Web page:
Likwise, the answer to “who was Kim Jong Un’s mother?” was surprisingly difficult to find.
I remain amazed that neither Google nor Bing has really figured out the people/address side of search – my default when looking up someone’s address is still a direct load of 411.com; despite the fact that site invariably tries to upsell me on some affiliate cyberstalking product.
This is particularly painful when updating a Christmas cards list. Perhaps this is the engines’ deliberate decision to mollify those concerned about privacy issues, but it is very frustrating.
I ran some searches that had an unwritten time element to them, like “wii new release rumors”. These searches are particularly difficult for engines to understand the users’ intent. In that case, I was wondering if I should delay a purchase, instead of researching past rumors about wii launches.
For the query, “distribution of type of search engine queries”, Google sent me to Wikipedia, but unfortunately the data on there cited studies from 2001. Likewise, “what percentage of people online use Twitter” – Google sent me to current data while the only results on page 1 from Bing went back to studies from 2010.
The most interesting result was for the query “perpetrators behind rick santorum googlebomb”. I’m not sure if it was the inclusion of “googlebomb” or “santorum”, but Bing initially gave me a no results page. (Although when I checked it again while writing this, they served up Danny’s post on Santorum.)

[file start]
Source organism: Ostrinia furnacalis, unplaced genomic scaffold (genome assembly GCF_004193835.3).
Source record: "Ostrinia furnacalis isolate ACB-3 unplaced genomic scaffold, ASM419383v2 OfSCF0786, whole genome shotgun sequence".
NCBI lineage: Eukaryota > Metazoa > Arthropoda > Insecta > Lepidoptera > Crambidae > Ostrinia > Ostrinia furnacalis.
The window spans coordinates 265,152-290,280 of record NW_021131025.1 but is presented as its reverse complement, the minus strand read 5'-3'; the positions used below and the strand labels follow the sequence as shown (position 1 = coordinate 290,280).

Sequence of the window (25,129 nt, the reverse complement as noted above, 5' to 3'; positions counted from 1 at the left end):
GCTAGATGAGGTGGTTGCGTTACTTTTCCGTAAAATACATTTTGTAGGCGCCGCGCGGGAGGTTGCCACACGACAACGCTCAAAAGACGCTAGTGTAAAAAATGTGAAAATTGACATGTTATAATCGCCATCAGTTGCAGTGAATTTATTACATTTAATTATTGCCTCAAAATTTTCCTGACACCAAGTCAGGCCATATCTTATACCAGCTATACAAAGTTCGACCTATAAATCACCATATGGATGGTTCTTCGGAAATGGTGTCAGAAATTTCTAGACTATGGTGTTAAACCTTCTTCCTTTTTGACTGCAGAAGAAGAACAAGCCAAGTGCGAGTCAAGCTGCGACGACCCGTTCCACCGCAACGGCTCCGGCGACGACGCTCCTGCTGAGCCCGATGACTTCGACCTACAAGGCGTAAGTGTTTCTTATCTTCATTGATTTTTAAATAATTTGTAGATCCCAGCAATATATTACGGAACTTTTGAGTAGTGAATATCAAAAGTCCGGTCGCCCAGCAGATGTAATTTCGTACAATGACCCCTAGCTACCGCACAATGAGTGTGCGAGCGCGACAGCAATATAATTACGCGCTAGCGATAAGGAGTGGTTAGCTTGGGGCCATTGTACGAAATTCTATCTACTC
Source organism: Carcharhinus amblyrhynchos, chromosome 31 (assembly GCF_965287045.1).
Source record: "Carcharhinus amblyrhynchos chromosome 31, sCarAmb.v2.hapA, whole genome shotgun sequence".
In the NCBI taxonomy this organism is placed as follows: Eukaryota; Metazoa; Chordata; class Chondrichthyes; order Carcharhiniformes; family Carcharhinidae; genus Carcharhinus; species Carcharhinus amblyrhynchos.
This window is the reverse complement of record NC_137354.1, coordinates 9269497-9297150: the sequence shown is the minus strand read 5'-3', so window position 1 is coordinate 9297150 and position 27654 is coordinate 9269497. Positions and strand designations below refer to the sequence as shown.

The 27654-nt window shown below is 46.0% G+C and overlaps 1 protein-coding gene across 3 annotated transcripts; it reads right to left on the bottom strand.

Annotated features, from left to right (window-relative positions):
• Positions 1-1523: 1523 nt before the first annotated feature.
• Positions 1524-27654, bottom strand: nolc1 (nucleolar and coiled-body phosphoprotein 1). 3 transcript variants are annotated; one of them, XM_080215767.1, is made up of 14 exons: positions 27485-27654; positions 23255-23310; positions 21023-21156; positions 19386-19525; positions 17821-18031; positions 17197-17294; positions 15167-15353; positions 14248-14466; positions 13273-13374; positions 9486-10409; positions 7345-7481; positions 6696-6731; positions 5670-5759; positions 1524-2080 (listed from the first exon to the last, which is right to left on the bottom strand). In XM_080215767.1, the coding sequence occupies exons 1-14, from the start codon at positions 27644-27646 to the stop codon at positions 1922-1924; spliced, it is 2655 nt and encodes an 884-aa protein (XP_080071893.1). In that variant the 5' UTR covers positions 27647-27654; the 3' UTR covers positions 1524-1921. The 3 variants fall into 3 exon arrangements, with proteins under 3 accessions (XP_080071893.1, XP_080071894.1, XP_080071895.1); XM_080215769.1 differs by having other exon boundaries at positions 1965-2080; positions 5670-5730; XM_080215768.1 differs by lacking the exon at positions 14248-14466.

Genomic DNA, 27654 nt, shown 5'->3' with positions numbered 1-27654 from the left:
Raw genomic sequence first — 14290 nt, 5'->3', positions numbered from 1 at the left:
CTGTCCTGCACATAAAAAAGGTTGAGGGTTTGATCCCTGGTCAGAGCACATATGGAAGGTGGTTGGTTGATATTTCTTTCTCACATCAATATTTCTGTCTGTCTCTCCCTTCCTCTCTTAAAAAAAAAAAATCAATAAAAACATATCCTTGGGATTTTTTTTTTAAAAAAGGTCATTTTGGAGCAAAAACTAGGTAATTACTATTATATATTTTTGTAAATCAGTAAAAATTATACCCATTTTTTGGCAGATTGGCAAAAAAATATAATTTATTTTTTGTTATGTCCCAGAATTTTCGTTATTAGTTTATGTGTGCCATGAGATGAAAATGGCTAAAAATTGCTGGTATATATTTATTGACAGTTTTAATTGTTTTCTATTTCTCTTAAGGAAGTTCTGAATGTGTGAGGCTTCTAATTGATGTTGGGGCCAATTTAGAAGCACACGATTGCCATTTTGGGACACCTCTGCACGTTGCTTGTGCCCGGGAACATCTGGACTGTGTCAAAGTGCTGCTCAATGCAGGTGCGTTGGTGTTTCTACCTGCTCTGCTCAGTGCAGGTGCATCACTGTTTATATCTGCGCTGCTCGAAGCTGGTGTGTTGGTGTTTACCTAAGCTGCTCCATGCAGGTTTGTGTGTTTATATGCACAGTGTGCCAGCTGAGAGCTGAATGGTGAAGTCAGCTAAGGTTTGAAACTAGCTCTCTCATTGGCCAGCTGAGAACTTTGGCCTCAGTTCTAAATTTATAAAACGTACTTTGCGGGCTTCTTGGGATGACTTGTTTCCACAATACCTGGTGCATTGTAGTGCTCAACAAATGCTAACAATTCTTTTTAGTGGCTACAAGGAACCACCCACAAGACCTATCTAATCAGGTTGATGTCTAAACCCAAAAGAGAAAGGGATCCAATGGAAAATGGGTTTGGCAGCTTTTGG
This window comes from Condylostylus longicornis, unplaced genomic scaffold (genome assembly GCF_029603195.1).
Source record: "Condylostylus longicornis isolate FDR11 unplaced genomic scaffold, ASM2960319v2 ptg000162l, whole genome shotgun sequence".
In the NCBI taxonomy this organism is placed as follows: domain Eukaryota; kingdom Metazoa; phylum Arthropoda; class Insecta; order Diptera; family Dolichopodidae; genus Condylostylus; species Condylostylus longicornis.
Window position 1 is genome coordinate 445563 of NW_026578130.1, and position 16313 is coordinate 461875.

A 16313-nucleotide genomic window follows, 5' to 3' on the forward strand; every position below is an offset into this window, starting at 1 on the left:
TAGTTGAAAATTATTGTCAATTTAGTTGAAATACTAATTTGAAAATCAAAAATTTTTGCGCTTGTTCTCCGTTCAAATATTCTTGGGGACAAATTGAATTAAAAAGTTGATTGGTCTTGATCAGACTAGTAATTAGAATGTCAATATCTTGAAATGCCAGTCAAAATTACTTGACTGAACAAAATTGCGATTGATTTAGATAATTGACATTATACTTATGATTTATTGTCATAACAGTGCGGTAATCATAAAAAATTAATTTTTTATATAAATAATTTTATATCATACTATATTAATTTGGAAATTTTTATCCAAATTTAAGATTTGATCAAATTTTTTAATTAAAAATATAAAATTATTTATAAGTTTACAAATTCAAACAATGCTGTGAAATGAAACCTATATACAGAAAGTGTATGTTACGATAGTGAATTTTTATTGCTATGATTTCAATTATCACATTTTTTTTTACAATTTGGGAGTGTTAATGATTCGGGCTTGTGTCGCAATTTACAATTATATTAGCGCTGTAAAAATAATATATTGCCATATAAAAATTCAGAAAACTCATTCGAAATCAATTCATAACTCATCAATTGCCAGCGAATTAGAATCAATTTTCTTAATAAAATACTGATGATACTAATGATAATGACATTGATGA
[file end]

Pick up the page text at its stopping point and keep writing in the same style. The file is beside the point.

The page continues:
Another one that begs for a conspiracy theorist was Bing’s results for “google analytics import match type data from adwords”.
Page 1 was littered with anti-Google sentiment, including headers like: “Comparative Analysis: Omniutre SiteCatalyst, Google Analytcs” and “STOP Google Analytics from Stealing your valuable Adwords Keyword data“, neither of which have anything to do with match types. Did we catch Bing favoring certain results? Or is this a natural occurence?
I could smell the impact of Panda in the results . . . . Bing seemed to heavily favor some weak UGC sites like eHow and a chacha, (which looks like the ugly lovechild of Entertainment Weekly and Quora.)
My favorite garbage content came on eHow – for “how do you change the water filter on a frigidaire professional series”. “Step 1: Open the freezer or refrigerator door . . . ”
Having said that, Bing’s overall score was buoyed by a slick incorporation of a travel widget for all airline related queries.
Same as last year – a statistical dead heat; meaning overwhelming parity between the engines.
While the marketshare and tech sentiment suggests the score should have looked like the college football West Virginia beatdown of Clemson, it looked much more like Romney squeaking out a win over Rick, errrrrrr Santorum in Iowa. And like Romney, this isn’t a win for Google. I suspect we will continue to see Bing make very slow inroads during 2012.
One final note – you can see the raw data by downloading the Excel spreadsheet from my test here.
Remember, I ran the searches on my computer at work over a period of four months and you most likely won’t get the same exact results if you recreate some of these searches on your own. In fact, as I reran some queries while writing this story, I got completely different results.
Opinions expressed in the article are those of the guest author and not necessarily Search Engine Land.